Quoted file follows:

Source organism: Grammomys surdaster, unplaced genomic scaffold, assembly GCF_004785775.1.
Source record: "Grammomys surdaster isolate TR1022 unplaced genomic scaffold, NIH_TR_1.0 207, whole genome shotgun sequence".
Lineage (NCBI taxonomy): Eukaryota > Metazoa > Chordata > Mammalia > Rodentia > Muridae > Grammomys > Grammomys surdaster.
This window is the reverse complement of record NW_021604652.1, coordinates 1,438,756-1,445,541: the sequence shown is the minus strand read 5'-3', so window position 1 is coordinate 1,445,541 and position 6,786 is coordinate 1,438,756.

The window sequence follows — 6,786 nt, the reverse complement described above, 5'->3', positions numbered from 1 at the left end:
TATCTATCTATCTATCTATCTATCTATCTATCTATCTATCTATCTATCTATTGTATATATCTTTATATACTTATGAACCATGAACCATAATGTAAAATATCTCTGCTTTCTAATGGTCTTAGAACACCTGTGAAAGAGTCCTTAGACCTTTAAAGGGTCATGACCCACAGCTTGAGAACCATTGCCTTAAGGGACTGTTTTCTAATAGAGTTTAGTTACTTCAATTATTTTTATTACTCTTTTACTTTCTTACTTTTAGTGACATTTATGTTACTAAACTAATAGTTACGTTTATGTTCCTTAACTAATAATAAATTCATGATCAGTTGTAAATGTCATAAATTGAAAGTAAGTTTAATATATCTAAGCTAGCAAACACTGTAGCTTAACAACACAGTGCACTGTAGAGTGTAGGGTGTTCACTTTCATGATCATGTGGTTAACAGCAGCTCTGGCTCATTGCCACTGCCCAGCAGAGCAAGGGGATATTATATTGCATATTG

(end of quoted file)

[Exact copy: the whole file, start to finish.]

Source organism: Grammomys surdaster, unplaced genomic scaffold, assembly GCF_004785775.1.
Source record: "Grammomys surdaster isolate TR1022 unplaced genomic scaffold, NIH_TR_1.0 207, whole genome shotgun sequence".
Lineage (NCBI taxonomy): Eukaryota > Metazoa > Chordata > Mammalia > Rodentia > Muridae > Grammomys > Grammomys surdaster.
This window is the reverse complement of record NW_021604652.1, coordinates 1,438,756-1,445,541: the sequence shown is the minus strand read 5'-3', so window position 1 is coordinate 1,445,541 and position 6,786 is coordinate 1,438,756.

The window sequence follows — 6,786 nt, the reverse complement described above, 5'->3', positions numbered from 1 at the left end:
TATCTATCTATCTATCTATCTATCTATCTATCTATCTATCTATCTATCTATTGTATATATCTTTATATACTTATGAACCATGAACCATAATGTAAAATATCTCTGCTTTCTAATGGTCTTAGAACACCTGTGAAAGAGTCCTTAGACCTTTAAAGGGTCATGACCCACAGCTTGAGAACCATTGCCTTAAGGGACTGTTTTCTAATAGAGTTTAGTTACTTCAATTATTTTTATTACTCTTTTACTTTCTTACTTTTAGTGACATTTATGTTACTAAACTAATAGTTACGTTTATGTTCCTTAACTAATAATAAATTCATGATCAGTTGTAAATGTCATAAATTGAAAGTAAGTTTAATATATCTAAGCTAGCAAACACTGTAGCTTAACAACACAGTGCACTGTAGAGTGTAGGGTGTTCACTTTCATGATCATGTGGTTAACAGCAGCTCTGGCTCATTGCCACTGCCCAGCAGAGCAAGGGGATATTATATTGCATATTG